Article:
Flaming burritos. Who knew that Mexican footballing politics was such an interesting beast?
There is a real chance that the inter-continental World Cup play-off won’t live up to anything like the excitement of the build-up.
For months we have been keeping an eye on the CONCACAF qualification pool in general, and increasingly the progress of Mexico in particular.
Before it started it was assumed that the All Whites would come up against the likes of Honduras or Panama for this match-up. After all, you could pretty much guarantee the top two slots would go to USA and Mexico.
Slowly but surely it didn’t happen that way. Mexico kept on drawing 0-0 at the Azteca against sides they were expected to put away. And in early September they lost at home for only the second time ever in a World Cup qualifying match. And it was against Honduras, meaning they were officially knee deep in it.
As it turned out they were three minutes away from being eliminated altogether. On the last day of pool play they lost to Costa Rica. In Panama City they hosts were 1-0 up against Team Soccerball USA!!!, at which stage Mexico would have been fifth and out. But the Americans scored two goals in stoppage time, and the Mexicans were thrown a lifeline.
As an aside, much is made on ESPN and elsewhere about the Fierce Rivalry that exists between Team Soccerball USA!!! and Mexico. True fierce rivals don’t score two late goals in a dead rubber for them to help out their fierce rival.
Mexico celebrated this milestone by sacking its fourth coach in two months; bringing in Miguel Herrera on loan from his Mexican club side América. And it would appear Senor Herrera has his own way of doing things.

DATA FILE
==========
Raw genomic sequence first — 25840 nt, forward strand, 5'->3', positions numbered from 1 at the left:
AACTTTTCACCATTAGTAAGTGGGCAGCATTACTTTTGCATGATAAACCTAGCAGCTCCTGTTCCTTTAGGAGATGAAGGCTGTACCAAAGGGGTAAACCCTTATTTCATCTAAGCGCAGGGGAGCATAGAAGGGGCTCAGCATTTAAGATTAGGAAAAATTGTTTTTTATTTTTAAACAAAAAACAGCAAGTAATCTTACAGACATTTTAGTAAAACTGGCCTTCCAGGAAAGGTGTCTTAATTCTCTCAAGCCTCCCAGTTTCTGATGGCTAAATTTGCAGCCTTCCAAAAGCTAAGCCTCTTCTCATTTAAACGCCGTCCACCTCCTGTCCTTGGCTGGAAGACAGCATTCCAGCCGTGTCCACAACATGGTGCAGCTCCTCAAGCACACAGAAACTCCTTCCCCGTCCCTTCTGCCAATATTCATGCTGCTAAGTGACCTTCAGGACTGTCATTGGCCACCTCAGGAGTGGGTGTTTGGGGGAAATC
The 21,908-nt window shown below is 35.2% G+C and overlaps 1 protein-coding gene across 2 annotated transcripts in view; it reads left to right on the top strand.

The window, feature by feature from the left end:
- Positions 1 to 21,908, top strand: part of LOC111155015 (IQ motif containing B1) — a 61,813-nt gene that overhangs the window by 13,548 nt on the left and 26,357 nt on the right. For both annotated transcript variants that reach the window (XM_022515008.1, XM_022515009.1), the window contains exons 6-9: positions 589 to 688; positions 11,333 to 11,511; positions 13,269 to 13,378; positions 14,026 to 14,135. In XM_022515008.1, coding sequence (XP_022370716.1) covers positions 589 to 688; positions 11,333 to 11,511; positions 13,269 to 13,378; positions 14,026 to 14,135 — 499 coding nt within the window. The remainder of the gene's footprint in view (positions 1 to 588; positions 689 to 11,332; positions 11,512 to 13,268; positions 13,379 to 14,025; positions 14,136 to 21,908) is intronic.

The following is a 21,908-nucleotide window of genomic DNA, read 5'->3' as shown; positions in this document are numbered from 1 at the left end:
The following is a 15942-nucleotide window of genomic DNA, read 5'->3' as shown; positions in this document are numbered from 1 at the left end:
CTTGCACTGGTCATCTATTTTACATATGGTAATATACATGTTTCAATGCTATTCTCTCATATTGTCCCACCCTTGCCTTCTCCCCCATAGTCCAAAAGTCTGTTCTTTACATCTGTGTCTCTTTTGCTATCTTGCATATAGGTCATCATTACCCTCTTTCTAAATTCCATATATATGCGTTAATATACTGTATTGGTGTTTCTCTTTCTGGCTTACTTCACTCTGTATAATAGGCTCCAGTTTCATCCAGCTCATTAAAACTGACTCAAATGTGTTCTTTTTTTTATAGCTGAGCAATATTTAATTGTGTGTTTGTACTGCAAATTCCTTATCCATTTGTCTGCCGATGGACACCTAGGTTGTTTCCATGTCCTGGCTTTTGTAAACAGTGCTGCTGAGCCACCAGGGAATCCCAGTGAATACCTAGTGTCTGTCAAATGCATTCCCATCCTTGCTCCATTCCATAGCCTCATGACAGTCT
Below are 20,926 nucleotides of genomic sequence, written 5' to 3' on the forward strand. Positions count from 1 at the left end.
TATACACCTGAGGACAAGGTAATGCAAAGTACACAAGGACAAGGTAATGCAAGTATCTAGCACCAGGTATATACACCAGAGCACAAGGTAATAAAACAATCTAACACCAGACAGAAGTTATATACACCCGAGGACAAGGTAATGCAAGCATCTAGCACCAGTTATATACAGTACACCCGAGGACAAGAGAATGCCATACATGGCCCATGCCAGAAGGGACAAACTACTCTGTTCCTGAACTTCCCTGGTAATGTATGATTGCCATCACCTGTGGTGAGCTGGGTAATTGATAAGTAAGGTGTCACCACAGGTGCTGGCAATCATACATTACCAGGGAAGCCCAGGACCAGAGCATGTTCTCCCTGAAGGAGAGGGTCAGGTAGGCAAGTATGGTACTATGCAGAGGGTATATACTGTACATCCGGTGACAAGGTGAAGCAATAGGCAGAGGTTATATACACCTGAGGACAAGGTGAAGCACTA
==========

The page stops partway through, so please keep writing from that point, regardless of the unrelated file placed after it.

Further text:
He has picked his squad for the first leg of the play-offs against New Zealand entirely from Mexican based players. In these days of the global game this is simply extraordinary.
And we’re not talking about a bunch of journeymen knocking around in Europe; these are the star players. The omitted players best known to New Zealanders are Javier Hernández; the first Mexican to play for Manchester United and Giovani dos Santos; formerly of Tottenham.
But the best way of working out the impact of this is to look at the clubs these players represent. They are Real Sociedad, Manchester United, Espanyol, Villareal, Ajaccio (France), FC Porto, and Valencia.
By contrast, Rory Fallon is currently with St. Johnstone (Scotland) and Chris Killen is with Chongqing (China)
So is Herrera bonkers, overly parochial, arrogant, or a complete genius?
The only one of those you can be certain of is that he’s parochial. The arrogance question will never be answered but had the balls been pulled out differently at FIFA Towers a couple of years ago and this match ended up being against Uruguay, you have to wonder whether the call would have been the same.
He has cited the argument that travel makes it harder to prepare for a match, but Spain to Mexico is not a particularly arduous trip. You do wonder whether Mexico’s poor form in getting this far was due to clashing egos, and this is one way of taking a sledgehammer to that problem.
And perhaps he thinks the 90,000 home crowd will get in behind a bunch of Young Guns a bit more, in order to maximise that home advantage.
Traditionally, it is the scoring of goals that tends to work the best there. Roll on November 15 (NZT)